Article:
Shoki (Nigeria, 2013)
Shoki had its moment in the mainstream in 2014 as it took over from Davido’s Skelewu dance trend. Emerging from the youth of Agege in 2013 Dre San, Lil Kesh and Orezi released singles titled “Shoki” that year, but it was Lil Kesh’s debut single under YBNL that fully captured the essence of the Shoki rave. While the bend and slowly lift before tossing away dance motion was innocent it itself, the context for Shoki has always been sexual since it was first popularised by Femi Kuti’s ‘Shoki Shoki’ album released in 1998. The sexual undertone of Shoki fit Lil Kesh’s lewd brand of Afropop and he championed the dance through his sexually provocative lyrics and music video which featured Davido also doing the Shoki dance. Everyone was doing the Shoki after that and it certainly helped that it wasn’t a complicated move to learn.
Skelewu (Nigeria, 2013)
The year was 2013 when Davido’s viral dance challenge inadvertently led to the nation catching the Skelewu bug. Hit songs always seem to carry with them innovative dance moves, and Davido definitely piqued our interest when he set off this viral dance, which was further encapsulated by the song’s video. Though short-lived, the song and the dance competition was all anyone could talk about, and thus a new way of partying was born. The song had two videos, one which was an instructional guide on how to do the dance and a second, more theatrical video which imagined a dystopian post-apocalyptic world where the Skelewu fever took off, leaving only those that were able to get down, have fun and hit that Skelewu.
Sekem (Nigeria, 2013)
The video for Iyanya’s “Kukere” not only set the stage for the dance craze of the same name, it was also the catalyst behind Sekem, the viral dance that grew in popularity between late 2013 and mid-2014. The “Kukere” video featured an extensive cameo from MC Galaxy, who provided comic relief with his complicated style of the Kukere dance, and shot to a higher level of fame shortly after. Leveraging on that rise in popularity, MC Galaxy, a comedian by trade at the time, a composite evolution of Kukere and Skelewu. The T-Spize-produced title song came with lyrics instructing listeners on how to perform the dance step—one hand in front and one in back, and gliding to the side by twisting one foot. The dance craze permeated the mainstream through a challenge where prizes were awarded, and the sound MC Galaxy brought along also left its mark, even making imitators out of P-Square, who mimicked the sound on their smash hit, “Shekini”.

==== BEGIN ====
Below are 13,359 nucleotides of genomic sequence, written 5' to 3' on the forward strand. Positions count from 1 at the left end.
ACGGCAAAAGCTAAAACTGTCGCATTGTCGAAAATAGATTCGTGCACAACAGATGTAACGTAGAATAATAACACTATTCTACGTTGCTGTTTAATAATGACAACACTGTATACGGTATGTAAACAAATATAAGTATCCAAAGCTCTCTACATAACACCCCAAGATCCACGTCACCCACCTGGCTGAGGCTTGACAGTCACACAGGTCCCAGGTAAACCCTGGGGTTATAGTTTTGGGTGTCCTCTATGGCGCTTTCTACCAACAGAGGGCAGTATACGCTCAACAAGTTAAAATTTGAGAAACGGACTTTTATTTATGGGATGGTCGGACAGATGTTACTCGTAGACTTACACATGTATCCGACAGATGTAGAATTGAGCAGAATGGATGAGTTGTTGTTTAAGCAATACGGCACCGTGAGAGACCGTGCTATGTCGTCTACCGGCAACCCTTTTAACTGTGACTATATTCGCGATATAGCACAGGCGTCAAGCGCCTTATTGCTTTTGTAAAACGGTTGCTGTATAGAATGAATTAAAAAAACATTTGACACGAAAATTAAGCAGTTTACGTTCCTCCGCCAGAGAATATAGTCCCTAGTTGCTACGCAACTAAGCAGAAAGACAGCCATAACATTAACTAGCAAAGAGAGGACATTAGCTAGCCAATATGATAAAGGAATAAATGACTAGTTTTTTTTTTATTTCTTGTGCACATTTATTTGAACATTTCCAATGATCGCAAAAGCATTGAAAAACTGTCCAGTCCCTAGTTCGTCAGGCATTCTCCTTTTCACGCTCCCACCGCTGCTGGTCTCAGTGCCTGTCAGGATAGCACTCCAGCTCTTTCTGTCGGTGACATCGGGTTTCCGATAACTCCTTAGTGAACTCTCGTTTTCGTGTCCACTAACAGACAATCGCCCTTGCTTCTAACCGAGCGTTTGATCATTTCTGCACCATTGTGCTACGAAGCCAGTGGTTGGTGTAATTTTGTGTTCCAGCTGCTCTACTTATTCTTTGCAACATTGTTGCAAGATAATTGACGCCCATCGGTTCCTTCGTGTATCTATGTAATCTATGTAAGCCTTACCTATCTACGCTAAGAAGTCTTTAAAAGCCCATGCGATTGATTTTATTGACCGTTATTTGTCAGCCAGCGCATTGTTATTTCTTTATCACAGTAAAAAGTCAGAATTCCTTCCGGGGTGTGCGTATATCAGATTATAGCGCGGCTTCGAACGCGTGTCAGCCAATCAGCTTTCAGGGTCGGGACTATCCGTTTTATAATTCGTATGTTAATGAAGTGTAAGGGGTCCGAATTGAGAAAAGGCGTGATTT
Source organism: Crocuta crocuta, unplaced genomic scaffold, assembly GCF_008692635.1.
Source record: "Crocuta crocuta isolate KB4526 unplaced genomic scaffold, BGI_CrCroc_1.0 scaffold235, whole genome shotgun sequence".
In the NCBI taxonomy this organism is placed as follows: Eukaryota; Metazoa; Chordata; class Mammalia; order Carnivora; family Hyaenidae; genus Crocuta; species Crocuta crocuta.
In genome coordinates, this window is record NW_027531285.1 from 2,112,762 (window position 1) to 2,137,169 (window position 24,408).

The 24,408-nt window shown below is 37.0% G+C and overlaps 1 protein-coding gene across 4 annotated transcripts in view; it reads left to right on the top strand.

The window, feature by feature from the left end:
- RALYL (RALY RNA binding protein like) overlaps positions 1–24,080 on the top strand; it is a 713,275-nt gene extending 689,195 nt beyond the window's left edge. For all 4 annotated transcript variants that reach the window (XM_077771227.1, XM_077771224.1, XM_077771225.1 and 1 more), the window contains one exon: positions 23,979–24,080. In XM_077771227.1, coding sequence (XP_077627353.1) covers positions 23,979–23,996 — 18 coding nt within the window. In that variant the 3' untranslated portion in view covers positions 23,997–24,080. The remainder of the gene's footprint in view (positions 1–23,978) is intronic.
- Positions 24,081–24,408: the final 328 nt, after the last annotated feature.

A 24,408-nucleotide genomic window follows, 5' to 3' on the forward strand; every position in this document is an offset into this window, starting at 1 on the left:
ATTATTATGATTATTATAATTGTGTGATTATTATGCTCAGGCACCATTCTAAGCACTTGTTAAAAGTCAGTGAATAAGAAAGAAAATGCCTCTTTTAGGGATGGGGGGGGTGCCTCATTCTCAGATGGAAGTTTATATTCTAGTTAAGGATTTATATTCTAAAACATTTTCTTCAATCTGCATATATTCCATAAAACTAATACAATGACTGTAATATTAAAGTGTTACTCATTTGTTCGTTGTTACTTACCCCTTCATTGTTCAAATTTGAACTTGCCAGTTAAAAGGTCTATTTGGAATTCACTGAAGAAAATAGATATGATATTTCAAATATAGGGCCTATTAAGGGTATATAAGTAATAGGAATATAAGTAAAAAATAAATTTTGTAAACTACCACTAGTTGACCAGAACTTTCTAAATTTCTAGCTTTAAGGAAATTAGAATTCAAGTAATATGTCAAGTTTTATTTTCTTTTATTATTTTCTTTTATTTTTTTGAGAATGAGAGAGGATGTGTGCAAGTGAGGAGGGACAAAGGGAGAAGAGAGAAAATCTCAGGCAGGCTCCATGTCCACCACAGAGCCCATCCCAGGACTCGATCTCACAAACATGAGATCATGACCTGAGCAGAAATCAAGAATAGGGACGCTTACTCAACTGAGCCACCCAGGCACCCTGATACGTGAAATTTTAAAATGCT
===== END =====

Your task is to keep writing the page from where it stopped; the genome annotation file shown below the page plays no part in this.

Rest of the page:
Shakiti Bobo (Nigeria, 2015)
Olamide may be the undefeated King of the Streets, but he’s undeniably also built a reputation as being the king of viral dance trends. Back in 2015, he kicked off the viral Shakiti Bobo dance following the release of his hit single “Bobo”, and immediately won the hearts of the nation with the catchy song and even catchier dance step that we’ve seen sported by some of our faves like Missy Elliot. Though tied to the sound of the streets, the dance went on to become one of the unifying dance moves from these parts and you couldn’t hit up an event spot without having to bust into this dance at least once #thatyear.
Shaku Shaku (Nigeria, 2017)
Shaku Shaku was one of the first African dance moves to go viral on the internet. It all started when Olamide initiated a dance challenge to decide which dance crew to feature in the music video for his street smash, “Wo” in 2017. Lagos-based dance crew, Westsyde won the challenge with their feet shuffling and hand bondage dance choreograph which they called Shaku Shaku. While the song went on to dominate the mainstream music scene in Nigeria, the intersection of dance, music, viral video and social media made the Shaku into a movement that all Africans, both at home and in the diaspora, felt proud to be a part of. There was a communal sense of pride associated to dancing Shaku Shaku and after France‘s predominantly black football team won the World Cup in 2018 and did the Shaku Shaku in celebration, it felt like a validating moment for the African music scene.
Gwara Gwara (SA, 2017)
Rihanna’s performance at the 2018 Grammy’s, Childish Gambino’s “This Is America” music video, and the streets of South Africa all have this dance move in common. Created “from scratch” by South Africa’s DJ Bonz who released tutorials of how to do the dance along with his 2017 single “Ofana Nawa” which features Sobz, the Gwara Gwara dance has taken a well documented tour through South African music – such as the infectious dance tune, “Gobisiqolo” by Bhizer and Babes Wodumo’s Mampintsha-assisted “Wololo” – and beyond.